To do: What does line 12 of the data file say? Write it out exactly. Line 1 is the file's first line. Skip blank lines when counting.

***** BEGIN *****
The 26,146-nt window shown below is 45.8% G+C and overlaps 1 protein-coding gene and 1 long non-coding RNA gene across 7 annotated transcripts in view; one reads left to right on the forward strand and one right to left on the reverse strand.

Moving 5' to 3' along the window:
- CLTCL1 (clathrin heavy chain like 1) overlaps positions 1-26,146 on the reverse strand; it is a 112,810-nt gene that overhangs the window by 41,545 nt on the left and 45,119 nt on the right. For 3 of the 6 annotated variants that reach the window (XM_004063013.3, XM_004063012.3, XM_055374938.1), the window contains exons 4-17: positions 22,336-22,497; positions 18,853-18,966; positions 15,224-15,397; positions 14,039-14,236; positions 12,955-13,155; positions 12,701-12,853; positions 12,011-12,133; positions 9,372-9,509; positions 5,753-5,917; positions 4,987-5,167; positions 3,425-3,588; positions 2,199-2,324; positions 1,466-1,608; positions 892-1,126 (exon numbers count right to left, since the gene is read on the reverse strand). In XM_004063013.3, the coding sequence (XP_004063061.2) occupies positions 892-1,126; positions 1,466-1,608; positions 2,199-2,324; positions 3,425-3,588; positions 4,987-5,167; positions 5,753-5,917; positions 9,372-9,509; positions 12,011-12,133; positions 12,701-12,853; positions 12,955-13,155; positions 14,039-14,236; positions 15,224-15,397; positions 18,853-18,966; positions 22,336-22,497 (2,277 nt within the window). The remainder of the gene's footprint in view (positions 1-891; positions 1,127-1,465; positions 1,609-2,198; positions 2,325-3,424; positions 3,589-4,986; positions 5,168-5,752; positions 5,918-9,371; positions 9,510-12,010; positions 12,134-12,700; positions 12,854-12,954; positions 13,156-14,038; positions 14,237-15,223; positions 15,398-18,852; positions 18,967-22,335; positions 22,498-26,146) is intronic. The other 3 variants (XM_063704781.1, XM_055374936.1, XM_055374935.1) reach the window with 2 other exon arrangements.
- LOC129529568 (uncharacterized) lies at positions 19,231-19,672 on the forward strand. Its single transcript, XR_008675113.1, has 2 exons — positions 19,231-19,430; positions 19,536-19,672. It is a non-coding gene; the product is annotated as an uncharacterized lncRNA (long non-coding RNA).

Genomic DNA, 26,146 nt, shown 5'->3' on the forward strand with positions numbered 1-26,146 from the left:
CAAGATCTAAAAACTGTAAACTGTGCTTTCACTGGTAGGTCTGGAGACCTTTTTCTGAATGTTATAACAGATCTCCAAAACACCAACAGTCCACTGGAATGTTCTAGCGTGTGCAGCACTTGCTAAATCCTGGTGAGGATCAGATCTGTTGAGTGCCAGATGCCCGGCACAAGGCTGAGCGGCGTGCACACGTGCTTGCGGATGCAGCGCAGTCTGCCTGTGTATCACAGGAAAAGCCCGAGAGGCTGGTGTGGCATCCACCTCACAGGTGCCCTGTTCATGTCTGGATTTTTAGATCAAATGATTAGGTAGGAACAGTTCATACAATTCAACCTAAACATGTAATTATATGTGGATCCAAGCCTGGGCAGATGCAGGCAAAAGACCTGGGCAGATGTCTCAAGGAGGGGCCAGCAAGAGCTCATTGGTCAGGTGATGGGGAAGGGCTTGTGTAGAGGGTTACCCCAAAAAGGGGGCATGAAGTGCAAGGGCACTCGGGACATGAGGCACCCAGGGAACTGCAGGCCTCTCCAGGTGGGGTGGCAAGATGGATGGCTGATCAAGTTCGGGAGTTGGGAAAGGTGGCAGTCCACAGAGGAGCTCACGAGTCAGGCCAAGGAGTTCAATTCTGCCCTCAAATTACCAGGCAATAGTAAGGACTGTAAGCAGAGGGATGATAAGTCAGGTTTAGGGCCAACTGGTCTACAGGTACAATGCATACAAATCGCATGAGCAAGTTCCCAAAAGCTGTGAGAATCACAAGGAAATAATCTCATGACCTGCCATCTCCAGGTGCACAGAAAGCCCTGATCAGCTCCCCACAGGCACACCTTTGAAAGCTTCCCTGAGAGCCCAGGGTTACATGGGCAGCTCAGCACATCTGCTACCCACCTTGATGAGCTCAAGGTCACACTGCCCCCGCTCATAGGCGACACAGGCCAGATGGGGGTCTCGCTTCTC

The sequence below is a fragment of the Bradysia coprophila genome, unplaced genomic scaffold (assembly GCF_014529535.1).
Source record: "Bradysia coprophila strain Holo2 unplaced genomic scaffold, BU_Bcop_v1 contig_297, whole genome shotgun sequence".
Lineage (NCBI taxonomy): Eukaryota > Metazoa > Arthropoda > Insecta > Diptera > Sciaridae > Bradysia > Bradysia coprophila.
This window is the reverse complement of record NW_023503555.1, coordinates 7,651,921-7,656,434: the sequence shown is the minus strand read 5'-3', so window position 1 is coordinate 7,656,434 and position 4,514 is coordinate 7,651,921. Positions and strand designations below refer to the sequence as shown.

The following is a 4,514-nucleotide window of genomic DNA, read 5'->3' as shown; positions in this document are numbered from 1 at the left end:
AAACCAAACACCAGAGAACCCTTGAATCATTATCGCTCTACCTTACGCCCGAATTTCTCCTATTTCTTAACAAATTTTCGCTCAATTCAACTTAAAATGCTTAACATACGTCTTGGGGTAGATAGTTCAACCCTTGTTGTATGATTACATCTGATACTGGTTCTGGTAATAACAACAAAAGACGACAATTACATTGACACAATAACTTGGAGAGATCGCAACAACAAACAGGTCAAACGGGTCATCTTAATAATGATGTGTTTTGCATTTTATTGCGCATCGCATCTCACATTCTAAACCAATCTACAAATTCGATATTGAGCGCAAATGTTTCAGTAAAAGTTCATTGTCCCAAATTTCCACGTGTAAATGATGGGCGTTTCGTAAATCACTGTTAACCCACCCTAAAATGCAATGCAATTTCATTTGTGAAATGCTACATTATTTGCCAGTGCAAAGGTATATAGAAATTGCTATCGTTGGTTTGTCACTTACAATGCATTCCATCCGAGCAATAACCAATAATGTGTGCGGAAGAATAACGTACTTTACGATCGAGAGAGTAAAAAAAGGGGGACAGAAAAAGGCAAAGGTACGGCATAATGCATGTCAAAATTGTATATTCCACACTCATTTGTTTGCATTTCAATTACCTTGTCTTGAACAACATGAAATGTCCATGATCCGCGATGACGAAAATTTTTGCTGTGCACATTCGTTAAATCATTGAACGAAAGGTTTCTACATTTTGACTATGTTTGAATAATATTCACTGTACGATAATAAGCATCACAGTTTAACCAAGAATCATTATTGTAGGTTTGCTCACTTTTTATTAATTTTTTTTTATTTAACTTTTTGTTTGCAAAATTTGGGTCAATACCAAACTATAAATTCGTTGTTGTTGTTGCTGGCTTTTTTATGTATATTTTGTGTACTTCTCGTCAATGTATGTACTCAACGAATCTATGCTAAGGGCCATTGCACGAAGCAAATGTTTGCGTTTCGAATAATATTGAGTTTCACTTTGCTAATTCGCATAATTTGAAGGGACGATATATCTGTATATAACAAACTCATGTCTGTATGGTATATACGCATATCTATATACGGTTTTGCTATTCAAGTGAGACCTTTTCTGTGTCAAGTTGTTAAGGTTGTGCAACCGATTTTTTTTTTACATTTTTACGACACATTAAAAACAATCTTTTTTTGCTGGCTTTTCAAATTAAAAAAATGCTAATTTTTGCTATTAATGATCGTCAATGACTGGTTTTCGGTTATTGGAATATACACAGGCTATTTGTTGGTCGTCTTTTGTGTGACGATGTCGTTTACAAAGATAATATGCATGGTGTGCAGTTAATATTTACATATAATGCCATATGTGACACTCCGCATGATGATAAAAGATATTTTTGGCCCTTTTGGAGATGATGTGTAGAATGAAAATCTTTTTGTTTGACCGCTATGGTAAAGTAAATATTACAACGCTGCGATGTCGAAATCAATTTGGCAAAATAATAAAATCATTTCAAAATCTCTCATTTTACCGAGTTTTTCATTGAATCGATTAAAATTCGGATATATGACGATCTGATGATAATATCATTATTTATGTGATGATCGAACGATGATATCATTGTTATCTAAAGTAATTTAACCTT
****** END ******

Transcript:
AAACCAAACACCAGAGAACCCTTGAATCATTATCGCTCTACCTTACGCCCGAATTTCTCCTATTTCTTAACAAATTTTCGCTCAATTCAACTTAAAATGCTTAACATACGTCTTGGGGTAGATAGTTCAACCCTTGTTGTATGATTACATCTGATACTGGTTCTGGTAATAACAACAAAAGACGACAATTACATTGACACAATAACTTGGAGAGATCGCAACAACAAACAGGTCAAACGGGTCATCTTAATAATGATGTGTTTTGCATTTTATTGCGCATCGCATCTCACATTCTAAACCAATCTACAAATTCGATATTGAGCGCAAATGTTTCAGTAAAAGTTCATTGTCCCAAATTTCCACGTGTAAATGATGGGCGTTTCGTAAATCACTGTTAACCCACCCTAAAATGCAATGCAATTTCATTTGTGAAATGCTACATTATTTGCCAGTGCAAAGGTATATAGAAATTGCTATCGTTGGTTTGTCACTTACAATGCATTCCATCCGAGCAATAACCAATAATGTGTGCGGAAGAATAACGTACTTTACGATCGAGAGAGTAAAAAAAGGGGGACAGAAAAAGGCAAAGGTACGGCATAATGCATGTCAAAATTGTATATTCCACACTCATTTGTTTGCATTTCAATTACCTTGTCTTGAACAACATGAAATGTCCATGATCCGCGATGACGAAAATTTTTGCTGTGCACATTCGTTAAATCATTGAACGAAAGGTTTCTACATTTTGACTATGTTTGAATAATATTCACTGTACGATAATAAGCATCACAGTTTAACCAAGAATCATTATTGTAGGTTTGCTCACTTTTTATTAATTTTTTTTTATTTAACTTTTTGTTTGCAAAATTTGGGTCAATACCAAACTATAAATTCGTTGTTGTTGTTGCTGGCTTTTTTATGTATATTTTGTGTACTTCTCGTCAATGTATGTACTCAACGAATCTATGCTAAGGGCCATTGCACGAAGCAAATGTTTGCGTTTCGAATAATATTGAGTTTCACTTTGCTAATTCGCATAATTTGAAGGGACGATATATCTGTATATAACAAACTCATGTCTGTATGGTATATACGCATATCTATATACGGTTTTGCTATTCAAGTGAGACCTTTTCTGTGTCAAGTTGTTAAGGTTGTGCAACCGATTTTTTTTTTACATTTTTACGACACATTAAAAACAATCTTTTTTTGCTGGCTTTTCAAATTAAAAAAATGCTAATTTTTGCTATTAATGATCGTCAATGACTGGTTTTCGGTTATTGGAATATACACAGGCTATTTGTTGGTCGTCTTTTGTGTGACGATGTCGTTTACAAAGATAATATGCATGGTGTGCAGTTAATATTTACATATAATGCCATATGTGACACTCCGCATGATGATAAAAGATATTTTTGGCCCTTTTGGAGATGATGTGTAGAATGAAAATCTTTTTGTTTGACCGCTATGGTAAAGTAAATATTACAACGCTGCGATGTCGAAATCAATTTGGCAAAATAATAAAATCATTTCAAAATCTCTCATTTTACCGAGTTTTTCATTGAATCGATTAAAATTCGGATATATGACGATCTGATGATAATATCATTATTTATGTGATGATCGAACGATGATATCATTGTTATCTAAAGTAATTTAACCTT